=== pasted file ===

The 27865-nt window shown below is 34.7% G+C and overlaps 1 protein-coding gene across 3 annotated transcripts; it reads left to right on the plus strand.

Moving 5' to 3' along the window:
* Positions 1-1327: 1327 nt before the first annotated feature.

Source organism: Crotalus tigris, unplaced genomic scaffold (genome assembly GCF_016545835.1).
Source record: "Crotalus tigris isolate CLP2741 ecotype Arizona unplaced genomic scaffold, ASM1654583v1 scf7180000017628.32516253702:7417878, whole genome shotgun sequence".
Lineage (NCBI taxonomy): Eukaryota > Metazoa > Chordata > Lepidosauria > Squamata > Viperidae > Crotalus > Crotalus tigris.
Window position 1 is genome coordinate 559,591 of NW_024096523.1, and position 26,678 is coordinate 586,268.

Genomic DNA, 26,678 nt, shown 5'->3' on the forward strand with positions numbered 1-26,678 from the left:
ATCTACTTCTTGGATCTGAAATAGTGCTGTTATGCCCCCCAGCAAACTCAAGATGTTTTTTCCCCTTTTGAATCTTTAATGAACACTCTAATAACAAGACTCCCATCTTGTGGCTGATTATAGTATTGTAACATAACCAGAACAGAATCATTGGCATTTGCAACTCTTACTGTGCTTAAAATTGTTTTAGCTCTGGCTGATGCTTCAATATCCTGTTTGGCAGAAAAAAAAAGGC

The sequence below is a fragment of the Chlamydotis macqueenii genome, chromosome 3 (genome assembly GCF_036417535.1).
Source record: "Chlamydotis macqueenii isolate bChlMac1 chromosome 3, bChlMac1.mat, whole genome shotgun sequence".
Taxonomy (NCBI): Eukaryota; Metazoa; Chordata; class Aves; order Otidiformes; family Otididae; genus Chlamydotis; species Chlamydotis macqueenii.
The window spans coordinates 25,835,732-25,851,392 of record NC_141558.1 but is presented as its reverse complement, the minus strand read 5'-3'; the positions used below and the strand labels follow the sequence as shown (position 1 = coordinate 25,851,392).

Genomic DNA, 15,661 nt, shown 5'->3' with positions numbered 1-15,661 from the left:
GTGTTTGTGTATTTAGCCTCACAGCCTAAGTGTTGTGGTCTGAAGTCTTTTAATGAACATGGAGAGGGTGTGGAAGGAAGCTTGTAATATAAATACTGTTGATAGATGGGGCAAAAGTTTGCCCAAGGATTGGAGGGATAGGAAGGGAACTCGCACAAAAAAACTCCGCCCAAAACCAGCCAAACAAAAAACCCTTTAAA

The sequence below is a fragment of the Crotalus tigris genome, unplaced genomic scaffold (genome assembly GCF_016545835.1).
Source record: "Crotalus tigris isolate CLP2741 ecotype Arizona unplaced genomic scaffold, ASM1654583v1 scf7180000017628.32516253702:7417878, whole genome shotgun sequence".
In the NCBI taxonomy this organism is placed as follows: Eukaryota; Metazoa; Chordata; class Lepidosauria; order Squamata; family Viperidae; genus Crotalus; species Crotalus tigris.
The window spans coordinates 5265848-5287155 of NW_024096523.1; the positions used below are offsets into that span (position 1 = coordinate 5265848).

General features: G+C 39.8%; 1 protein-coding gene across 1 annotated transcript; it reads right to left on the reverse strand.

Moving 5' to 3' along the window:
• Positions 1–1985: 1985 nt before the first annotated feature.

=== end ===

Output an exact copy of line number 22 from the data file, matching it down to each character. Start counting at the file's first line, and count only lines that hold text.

• Positions 1–1985: 1985 nt before the first annotated feature.